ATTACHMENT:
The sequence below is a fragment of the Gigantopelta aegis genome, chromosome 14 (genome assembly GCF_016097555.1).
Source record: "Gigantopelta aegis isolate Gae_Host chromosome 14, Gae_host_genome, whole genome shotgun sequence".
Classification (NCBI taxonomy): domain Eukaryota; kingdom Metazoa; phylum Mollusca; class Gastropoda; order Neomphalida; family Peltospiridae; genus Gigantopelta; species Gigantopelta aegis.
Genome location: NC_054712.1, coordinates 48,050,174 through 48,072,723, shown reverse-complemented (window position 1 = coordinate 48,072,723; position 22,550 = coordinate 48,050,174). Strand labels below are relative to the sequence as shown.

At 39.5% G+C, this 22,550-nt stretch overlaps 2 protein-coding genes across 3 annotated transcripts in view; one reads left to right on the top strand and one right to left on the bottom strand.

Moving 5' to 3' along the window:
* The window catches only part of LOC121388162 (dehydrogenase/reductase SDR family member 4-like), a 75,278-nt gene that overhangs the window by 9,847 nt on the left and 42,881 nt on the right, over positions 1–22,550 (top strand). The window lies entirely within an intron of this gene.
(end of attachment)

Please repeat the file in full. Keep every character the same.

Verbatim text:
The sequence below is a fragment of the Gigantopelta aegis genome, chromosome 14 (genome assembly GCF_016097555.1).
Source record: "Gigantopelta aegis isolate Gae_Host chromosome 14, Gae_host_genome, whole genome shotgun sequence".
Classification (NCBI taxonomy): domain Eukaryota; kingdom Metazoa; phylum Mollusca; class Gastropoda; order Neomphalida; family Peltospiridae; genus Gigantopelta; species Gigantopelta aegis.
Genome location: NC_054712.1, coordinates 48,050,174 through 48,072,723, shown reverse-complemented (window position 1 = coordinate 48,072,723; position 22,550 = coordinate 48,050,174). Strand labels below are relative to the sequence as shown.

At 39.5% G+C, this 22,550-nt stretch overlaps 2 protein-coding genes across 3 annotated transcripts in view; one reads left to right on the top strand and one right to left on the bottom strand.

Moving 5' to 3' along the window:
* The window catches only part of LOC121388162 (dehydrogenase/reductase SDR family member 4-like), a 75,278-nt gene that overhangs the window by 9,847 nt on the left and 42,881 nt on the right, over positions 1–22,550 (top strand). The window lies entirely within an intron of this gene.